- Don Murphy, producer of Transformers, Natural Born Killers
- Ed O'Neill, Paddle Ball Pro; best known for being Mayor of Hicksville
- Tim Parker, soccer player, New York Red Bulls
- Dave Pietramala, Johns Hopkins University men's lacrosse coach
- Al Pitrelli, Megadeth and Trans-Siberian Orchestra guitarist
- Steve Rosenthal, labor and political strategist
- Al Sarrantonio, science fiction author
- Gary D. Schmidt, author
- Robert Shulman, serial killer
- Rob Walker, legislator
- "ArcGIS REST Services Directory". United States Census Bureau. Retrieved September 20, 2022.
- Winsche, Richard (October 1, 1999). The History of Nassau County Community Place-Names. Interlaken, New York: Empire State Books. ISBN 978-1557871541.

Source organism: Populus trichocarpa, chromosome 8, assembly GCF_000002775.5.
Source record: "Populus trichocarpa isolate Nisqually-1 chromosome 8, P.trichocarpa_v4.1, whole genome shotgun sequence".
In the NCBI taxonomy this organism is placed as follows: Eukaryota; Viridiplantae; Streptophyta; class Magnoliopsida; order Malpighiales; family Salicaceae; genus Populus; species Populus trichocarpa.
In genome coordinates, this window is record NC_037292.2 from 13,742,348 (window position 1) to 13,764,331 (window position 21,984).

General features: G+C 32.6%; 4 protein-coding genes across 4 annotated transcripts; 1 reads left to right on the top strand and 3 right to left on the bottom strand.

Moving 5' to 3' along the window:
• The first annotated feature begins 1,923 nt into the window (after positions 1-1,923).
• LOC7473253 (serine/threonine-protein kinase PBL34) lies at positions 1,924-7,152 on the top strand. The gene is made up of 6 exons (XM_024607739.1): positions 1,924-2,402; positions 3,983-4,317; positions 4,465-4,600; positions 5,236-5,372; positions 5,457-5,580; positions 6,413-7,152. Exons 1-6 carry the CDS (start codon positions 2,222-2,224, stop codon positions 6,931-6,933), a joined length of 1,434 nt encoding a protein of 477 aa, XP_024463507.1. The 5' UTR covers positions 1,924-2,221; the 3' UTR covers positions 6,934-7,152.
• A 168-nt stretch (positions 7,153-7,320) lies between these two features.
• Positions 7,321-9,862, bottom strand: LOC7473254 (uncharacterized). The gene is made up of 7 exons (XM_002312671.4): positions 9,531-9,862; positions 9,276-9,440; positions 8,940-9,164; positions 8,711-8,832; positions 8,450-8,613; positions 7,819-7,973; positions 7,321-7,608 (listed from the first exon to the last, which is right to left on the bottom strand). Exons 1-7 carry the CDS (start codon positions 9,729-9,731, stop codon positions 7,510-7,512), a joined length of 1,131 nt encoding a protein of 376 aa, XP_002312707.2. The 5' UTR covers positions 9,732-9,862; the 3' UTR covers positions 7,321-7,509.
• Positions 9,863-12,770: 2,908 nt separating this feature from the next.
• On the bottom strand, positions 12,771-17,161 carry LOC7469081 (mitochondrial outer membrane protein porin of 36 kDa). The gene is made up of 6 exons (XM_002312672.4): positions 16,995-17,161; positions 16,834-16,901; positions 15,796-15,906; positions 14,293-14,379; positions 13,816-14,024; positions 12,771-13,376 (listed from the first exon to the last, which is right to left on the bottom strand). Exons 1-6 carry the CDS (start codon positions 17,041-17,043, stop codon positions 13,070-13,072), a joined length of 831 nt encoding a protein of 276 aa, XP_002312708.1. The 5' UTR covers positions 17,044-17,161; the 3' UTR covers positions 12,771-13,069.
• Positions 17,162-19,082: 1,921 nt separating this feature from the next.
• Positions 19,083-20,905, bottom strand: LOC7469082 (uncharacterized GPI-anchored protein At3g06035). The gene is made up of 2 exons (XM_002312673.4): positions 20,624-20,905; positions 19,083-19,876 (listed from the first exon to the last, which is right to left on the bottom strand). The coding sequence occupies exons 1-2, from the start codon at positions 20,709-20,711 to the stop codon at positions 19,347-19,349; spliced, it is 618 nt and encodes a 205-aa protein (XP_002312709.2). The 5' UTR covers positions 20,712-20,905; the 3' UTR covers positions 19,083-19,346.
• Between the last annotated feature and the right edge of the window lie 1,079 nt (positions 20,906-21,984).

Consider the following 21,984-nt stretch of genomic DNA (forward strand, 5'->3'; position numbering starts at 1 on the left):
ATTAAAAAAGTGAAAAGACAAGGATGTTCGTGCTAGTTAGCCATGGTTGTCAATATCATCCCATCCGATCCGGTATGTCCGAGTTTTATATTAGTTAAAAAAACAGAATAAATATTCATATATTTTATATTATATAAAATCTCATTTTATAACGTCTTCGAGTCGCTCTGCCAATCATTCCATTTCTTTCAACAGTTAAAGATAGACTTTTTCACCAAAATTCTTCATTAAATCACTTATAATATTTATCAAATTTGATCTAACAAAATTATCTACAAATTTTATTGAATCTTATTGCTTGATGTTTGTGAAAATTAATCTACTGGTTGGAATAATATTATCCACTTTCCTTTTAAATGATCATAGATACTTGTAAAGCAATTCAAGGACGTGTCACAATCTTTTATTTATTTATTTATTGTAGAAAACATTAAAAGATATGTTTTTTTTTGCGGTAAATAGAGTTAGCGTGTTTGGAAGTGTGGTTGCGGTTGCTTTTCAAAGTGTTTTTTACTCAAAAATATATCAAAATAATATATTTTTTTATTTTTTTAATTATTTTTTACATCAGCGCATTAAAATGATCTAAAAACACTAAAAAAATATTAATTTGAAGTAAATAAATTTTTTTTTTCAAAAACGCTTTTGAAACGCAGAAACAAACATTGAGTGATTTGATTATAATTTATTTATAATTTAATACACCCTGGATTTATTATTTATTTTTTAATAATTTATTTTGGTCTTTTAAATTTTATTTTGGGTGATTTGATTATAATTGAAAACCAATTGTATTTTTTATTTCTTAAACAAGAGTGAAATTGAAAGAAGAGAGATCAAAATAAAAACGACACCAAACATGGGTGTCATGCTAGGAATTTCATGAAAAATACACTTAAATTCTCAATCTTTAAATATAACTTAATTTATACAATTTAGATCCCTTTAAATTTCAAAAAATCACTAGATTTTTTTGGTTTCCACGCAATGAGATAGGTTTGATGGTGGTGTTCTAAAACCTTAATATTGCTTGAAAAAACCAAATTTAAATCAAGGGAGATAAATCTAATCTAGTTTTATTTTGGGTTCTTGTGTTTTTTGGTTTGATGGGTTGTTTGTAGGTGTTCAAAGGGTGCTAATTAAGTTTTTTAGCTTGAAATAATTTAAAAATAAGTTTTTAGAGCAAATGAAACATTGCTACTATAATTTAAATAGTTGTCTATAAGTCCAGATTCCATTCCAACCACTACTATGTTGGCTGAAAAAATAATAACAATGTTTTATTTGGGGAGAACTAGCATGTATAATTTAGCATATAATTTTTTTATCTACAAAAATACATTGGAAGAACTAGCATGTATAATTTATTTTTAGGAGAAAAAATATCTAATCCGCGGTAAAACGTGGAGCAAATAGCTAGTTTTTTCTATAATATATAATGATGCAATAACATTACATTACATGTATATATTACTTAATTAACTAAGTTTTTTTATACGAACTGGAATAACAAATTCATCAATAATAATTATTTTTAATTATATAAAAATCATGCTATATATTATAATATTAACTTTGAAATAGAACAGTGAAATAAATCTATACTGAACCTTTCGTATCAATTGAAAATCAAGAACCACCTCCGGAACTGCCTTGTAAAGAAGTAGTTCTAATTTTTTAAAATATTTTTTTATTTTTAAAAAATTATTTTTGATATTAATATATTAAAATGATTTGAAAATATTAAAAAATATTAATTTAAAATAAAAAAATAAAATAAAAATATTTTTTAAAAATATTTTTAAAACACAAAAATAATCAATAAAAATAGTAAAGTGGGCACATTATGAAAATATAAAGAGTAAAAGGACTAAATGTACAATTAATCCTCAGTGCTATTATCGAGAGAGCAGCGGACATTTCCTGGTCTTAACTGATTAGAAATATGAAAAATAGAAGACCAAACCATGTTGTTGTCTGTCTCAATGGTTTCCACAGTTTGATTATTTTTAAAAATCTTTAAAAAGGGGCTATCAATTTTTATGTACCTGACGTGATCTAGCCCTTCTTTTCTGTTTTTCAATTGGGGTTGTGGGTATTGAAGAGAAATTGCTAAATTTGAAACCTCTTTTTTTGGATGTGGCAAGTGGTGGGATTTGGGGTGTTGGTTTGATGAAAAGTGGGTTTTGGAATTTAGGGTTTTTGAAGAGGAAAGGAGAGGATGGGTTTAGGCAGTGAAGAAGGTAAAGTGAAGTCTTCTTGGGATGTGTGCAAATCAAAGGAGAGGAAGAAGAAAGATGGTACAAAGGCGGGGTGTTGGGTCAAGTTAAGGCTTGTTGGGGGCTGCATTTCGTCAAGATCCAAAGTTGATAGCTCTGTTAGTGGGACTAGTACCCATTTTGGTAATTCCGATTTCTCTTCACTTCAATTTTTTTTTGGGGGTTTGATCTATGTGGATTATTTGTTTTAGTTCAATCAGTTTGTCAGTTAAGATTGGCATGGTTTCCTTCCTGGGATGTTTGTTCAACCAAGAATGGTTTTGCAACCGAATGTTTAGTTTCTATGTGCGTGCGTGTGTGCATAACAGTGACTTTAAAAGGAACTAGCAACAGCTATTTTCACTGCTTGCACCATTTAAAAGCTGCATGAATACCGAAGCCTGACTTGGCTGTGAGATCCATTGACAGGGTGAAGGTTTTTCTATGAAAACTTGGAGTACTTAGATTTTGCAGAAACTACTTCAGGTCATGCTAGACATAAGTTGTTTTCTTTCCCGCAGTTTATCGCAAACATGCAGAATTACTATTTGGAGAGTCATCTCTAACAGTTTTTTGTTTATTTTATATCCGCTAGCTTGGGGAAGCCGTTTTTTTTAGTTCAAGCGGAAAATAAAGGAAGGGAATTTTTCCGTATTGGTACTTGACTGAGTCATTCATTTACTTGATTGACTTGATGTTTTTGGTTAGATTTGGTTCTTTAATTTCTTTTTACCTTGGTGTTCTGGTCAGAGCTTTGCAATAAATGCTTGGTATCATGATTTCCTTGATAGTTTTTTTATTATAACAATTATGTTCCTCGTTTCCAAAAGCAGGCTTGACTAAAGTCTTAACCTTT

- Hicksville: Bound Together by Railroad Ties – Newsday – Retrieved November 14, 2007
- Ron Ziel and George H. Foster, Steel Rails to the Sunrise, ©1965
- "Set Hearing On Hicksville Village Plea". Newsday. August 19, 1953 – via ProQuest.
- "HICKSVILLE IS SPLIT IN HOME-RULE MOVE; 6,240 Taxpayers Petition for Referendum on Incorporation to Sever Township Ties". The New York Times. September 20, 1953. ISSN 0362-4331. Retrieved June 12, 2021.
- "Hicksville Pushes Home Rule". Newsday. June 27, 1951 – via ProQuest.
- "Court Backs Nix by Board On Annex Vote". Newsday. December 19, 1953 – via ProQuest.
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- "Interactive Map | USDA Plant Hardiness Zone Map". planthardiness.ars.usda.gov. Archived from the original on January 28, 2012.
- "PRISM Climate Group at Oregon State University".
- "Record of Decision – DEC" (PDF). March 2005. Retrieved April 9, 2014.